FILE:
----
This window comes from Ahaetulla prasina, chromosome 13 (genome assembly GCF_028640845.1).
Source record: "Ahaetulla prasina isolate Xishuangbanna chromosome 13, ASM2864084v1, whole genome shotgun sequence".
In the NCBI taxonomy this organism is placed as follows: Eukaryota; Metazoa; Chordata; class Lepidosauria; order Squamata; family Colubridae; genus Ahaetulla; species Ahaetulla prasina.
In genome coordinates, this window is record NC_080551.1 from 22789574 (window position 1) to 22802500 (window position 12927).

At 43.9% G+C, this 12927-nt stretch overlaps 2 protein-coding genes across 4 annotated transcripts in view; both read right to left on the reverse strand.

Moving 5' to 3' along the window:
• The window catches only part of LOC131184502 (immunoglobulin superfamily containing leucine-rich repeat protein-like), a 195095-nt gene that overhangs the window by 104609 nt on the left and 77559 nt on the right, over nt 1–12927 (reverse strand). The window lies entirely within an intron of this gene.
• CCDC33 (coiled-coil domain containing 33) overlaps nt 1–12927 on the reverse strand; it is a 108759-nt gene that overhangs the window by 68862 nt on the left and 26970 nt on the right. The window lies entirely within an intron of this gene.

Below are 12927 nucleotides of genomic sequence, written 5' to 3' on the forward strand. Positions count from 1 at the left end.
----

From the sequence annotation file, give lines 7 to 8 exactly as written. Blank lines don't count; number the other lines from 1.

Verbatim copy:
• The window catches only part of LOC131184502 (immunoglobulin superfamily containing leucine-rich repeat protein-like), a 195095-nt gene that overhangs the window by 104609 nt on the left and 77559 nt on the right, over nt 1–12927 (reverse strand). The window lies entirely within an intron of this gene.
• CCDC33 (coiled-coil domain containing 33) overlaps nt 1–12927 on the reverse strand; it is a 108759-nt gene that overhangs the window by 68862 nt on the left and 26970 nt on the right. The window lies entirely within an intron of this gene.